on January 30, 2011
I had been using a Donvier hand crank machine to make a fat-free ice milk recipe once a week for the last year, and I was perfectly happy with it, but it didn't make enough to last through the entire week, so I decided to spring for a 2 quart electric model. After some serious research, I gave this a try.
If you've ever made a lowfat recipe, you know that homemade ice milk turns into a brick when fully frozen, and the best you can hope for is to scrape off a spoonful at a time. (Or, defrost it for a couple minutes in the microwave, so you can get a spoon into it.) Very tedious. The continual turning action on this machine makes a much lighter, more aerated version of the ice milk, so it CAN be spooned out after being completely frozen! Awesome!
The canister is about the size of a half-gallon carton of ice cream, so you need enough space in your freezer to store it, but the result is worth the effort. It's a bit noisy, but not more so than any other machine.
If you've had trouble getting the machine to freeze for you:
1. Make sure your freezer canister is completely frozen. Buy a freezer thermometer, lower the freezer temp if necessary, (should be at, or preferably below, 32°F, 0°C), and keep in mind that opening the door frequently raises the temperature dramatically. Storing it in the back helps. Making the ice cream in the morning after leaving the freezer closed all night also helps.
2. Make sure your ingredients are thoroughly chilled. (Not warm. Not room temperature.)
3. To speed up the freezing process, (which would normally take about 35-40 minutes for a full 2 quarts), I covered the open hole at the top with a flat silicone trivet, to keep the temperature stable inside the machine. (Worked like a charm - only took about 25 minutes to reach soft-serve consistency.)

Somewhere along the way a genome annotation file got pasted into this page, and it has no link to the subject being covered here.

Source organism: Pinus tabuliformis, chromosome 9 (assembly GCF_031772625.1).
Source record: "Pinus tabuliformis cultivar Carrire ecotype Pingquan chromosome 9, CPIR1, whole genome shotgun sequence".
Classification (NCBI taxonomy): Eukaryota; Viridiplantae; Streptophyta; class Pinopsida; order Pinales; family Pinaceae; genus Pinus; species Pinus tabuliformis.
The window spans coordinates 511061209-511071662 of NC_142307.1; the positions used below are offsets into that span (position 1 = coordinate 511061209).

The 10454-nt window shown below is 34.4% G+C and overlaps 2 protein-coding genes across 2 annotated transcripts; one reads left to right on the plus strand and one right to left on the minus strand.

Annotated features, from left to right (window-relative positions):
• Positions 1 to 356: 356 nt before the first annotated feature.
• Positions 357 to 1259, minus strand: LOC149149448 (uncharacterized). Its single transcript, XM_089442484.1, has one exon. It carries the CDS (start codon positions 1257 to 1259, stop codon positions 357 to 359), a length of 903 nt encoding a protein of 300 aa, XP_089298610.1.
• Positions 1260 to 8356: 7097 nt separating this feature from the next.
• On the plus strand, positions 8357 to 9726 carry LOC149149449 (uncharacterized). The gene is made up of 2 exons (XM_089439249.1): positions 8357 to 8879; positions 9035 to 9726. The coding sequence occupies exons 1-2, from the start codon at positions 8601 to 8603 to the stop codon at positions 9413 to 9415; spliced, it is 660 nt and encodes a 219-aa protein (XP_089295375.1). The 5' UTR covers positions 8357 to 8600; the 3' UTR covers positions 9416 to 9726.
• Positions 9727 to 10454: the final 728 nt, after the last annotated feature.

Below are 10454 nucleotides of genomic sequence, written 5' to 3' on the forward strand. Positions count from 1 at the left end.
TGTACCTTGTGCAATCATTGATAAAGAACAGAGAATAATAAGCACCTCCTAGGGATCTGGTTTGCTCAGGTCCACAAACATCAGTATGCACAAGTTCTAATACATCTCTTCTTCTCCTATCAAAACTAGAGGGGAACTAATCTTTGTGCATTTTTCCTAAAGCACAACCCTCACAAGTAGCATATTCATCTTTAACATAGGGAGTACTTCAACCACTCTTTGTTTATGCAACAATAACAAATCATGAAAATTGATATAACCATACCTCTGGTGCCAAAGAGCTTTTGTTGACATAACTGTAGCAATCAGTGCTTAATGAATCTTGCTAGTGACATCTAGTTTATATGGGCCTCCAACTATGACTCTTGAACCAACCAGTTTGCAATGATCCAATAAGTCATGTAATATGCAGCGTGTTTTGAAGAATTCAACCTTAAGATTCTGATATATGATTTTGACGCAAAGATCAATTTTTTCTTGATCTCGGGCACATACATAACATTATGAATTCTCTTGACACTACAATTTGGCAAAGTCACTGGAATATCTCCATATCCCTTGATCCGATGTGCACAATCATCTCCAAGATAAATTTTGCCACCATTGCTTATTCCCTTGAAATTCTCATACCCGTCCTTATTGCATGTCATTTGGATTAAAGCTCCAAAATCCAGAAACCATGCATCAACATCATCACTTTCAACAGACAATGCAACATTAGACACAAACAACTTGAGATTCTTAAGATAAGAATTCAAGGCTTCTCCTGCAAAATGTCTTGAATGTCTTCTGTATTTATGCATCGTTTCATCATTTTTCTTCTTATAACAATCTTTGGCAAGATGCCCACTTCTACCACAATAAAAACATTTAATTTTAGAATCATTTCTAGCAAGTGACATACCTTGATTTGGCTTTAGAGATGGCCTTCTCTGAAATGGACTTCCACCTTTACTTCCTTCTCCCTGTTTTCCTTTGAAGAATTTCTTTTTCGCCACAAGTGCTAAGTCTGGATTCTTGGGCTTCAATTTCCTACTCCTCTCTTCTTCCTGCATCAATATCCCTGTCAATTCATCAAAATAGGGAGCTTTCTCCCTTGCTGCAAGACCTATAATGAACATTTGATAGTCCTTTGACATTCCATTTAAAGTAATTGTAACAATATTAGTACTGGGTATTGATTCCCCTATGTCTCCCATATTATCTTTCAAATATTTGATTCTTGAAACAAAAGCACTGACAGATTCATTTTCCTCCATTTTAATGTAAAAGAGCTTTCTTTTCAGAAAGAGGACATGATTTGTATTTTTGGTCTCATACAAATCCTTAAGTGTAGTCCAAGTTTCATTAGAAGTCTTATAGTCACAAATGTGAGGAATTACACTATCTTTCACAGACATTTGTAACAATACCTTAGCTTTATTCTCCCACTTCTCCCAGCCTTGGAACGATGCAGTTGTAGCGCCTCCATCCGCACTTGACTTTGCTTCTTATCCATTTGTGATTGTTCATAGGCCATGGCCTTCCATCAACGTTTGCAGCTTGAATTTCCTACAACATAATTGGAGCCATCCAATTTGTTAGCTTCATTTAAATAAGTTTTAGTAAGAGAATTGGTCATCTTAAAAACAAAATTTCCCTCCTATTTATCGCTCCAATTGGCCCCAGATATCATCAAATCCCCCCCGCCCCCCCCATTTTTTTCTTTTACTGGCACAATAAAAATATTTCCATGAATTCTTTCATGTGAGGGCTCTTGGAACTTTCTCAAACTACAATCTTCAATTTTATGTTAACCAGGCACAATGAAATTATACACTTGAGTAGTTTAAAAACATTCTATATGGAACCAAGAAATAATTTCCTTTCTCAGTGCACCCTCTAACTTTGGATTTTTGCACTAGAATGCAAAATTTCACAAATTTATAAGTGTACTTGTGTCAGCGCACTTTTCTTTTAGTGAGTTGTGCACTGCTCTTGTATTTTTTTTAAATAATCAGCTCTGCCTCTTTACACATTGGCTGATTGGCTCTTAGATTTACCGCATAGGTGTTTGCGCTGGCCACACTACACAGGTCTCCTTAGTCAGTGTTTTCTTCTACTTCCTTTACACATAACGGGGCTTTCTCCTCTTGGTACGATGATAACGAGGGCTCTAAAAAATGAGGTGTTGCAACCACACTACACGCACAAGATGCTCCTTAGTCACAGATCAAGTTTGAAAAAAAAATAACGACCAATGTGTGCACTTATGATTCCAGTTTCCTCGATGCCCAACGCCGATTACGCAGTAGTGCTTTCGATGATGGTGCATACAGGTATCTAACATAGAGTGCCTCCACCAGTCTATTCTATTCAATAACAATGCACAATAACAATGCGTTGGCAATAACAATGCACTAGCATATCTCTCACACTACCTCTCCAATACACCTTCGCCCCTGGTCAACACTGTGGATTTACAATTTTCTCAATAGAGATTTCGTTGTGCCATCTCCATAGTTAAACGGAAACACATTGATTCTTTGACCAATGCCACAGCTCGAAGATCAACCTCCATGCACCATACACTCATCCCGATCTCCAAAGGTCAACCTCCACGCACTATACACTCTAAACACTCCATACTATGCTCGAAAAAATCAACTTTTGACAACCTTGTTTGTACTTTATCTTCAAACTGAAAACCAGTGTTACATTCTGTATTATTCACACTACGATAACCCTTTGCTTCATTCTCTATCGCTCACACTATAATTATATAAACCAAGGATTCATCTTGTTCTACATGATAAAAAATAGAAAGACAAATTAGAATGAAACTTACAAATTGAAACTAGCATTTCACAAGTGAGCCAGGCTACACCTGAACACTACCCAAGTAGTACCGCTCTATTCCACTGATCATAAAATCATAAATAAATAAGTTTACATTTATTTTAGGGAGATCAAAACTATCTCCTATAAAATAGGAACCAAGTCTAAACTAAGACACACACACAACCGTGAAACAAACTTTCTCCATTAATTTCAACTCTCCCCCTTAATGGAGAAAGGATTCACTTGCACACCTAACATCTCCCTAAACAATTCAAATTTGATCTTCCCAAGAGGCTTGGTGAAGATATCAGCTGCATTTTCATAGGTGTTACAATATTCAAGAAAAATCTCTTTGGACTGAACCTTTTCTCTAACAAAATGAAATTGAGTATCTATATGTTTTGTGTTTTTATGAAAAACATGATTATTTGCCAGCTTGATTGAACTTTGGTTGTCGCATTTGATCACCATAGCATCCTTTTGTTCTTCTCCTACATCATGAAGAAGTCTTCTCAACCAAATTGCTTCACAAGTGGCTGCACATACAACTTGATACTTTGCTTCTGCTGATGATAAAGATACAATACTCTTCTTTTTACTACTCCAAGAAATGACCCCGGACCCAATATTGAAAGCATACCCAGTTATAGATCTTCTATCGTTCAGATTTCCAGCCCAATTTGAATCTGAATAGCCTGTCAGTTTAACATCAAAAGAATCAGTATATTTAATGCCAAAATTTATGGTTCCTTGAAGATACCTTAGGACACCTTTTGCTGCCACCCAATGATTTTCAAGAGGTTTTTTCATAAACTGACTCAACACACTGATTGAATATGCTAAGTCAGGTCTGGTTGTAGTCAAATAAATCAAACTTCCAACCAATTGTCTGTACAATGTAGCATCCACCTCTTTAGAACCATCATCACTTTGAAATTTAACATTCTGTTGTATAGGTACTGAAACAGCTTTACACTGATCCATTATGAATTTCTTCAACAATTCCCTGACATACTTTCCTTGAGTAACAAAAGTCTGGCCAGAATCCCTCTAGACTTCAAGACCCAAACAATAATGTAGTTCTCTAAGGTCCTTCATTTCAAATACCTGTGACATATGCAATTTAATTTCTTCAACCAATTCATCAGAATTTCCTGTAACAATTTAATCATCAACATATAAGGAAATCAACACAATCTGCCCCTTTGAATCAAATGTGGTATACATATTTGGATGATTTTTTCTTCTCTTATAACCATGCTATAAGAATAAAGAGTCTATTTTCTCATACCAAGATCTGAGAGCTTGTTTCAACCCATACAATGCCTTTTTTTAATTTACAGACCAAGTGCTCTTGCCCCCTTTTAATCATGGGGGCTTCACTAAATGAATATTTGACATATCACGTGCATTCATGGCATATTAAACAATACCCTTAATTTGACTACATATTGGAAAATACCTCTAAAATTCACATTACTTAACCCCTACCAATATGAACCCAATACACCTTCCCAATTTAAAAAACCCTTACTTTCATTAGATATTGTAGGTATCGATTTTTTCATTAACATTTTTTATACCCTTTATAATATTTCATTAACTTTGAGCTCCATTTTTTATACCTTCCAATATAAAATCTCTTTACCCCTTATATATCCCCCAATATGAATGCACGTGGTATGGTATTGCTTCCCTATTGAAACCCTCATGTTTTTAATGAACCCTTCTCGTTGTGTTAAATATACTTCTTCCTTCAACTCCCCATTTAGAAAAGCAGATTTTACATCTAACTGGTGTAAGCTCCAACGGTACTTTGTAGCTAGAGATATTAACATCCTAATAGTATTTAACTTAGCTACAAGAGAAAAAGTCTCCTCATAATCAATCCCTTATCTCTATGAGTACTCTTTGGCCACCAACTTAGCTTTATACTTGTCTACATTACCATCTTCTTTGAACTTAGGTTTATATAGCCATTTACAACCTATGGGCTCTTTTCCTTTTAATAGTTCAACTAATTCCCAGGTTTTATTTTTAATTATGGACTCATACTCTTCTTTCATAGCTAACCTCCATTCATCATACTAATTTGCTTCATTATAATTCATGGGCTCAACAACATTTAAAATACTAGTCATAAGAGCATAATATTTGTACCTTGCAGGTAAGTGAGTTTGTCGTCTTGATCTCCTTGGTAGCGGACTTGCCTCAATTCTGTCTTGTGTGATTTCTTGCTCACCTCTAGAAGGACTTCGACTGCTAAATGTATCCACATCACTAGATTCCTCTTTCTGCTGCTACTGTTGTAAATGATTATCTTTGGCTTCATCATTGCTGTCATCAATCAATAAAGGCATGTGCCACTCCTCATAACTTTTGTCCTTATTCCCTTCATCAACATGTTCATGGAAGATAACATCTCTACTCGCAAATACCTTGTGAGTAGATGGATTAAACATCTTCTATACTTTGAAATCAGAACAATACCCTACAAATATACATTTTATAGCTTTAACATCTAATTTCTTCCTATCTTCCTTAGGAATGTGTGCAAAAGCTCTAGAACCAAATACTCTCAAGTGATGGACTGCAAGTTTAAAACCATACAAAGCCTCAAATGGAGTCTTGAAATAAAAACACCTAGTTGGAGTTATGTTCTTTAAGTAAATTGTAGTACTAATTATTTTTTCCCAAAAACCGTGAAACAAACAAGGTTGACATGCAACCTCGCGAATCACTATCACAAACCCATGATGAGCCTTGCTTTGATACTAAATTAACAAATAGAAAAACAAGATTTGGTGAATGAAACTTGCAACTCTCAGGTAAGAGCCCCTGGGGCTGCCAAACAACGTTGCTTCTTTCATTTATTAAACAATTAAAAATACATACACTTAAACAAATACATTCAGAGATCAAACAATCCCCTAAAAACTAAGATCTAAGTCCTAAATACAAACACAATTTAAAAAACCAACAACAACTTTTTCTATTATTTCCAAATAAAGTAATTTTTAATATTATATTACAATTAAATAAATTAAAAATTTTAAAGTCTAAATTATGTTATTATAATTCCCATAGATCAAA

4. If you want firmer ice cream, STOP the machine after you reach soft-serve consistency, take the paddle out, quickly scrape the sides, cover the top, and let the ice cream sit undisturbed in the canister for another 10-15 minutes or so. Rotation slows down the freezing process, but makes the ice cream lighter and fluffier. The ice cream directly in contact with the canister will get really hard, and you might need to scrape it off into the center area once or twice during the hardening-off process. Use a stiff silicone spatula or spoon to scrape down the sides. (This is normal for canister style ice cream machines.)
5. If you can't get the ice cream to reach soft-serve consistency, which can happen if your canister wasn't frozen enough to begin with, try turning off the machine for 1 minute intervals every 5 minutes or so, AFTER the first 20 minutes of processing. It gives the ingredients more contact time with the frozen canister sides, and speeds up the freezing process. But you need to give the machine time to partially freeze the slurry first, or you might freeze the paddle into place.
You can also scoop the soft ice cream into your freezer storage containers and let it finish freezing in your main freezer. If you use small containers, (1 cup), that will take an hour or so. Large containers can take several hours to fully freeze, depending on how cold your freezer is. (Which makes freezing your ice cream in the morning very practical.) Again, this is normal for canister type machines, you just need to know what to expect.
5. A full recipe takes longer to freeze than a half recipe. If you need it quicker, or want it firmer, you can try removing about a fourth of the liquid before starting. It keeps in the fridge for a couple of days. (Or just reduce the recipe.)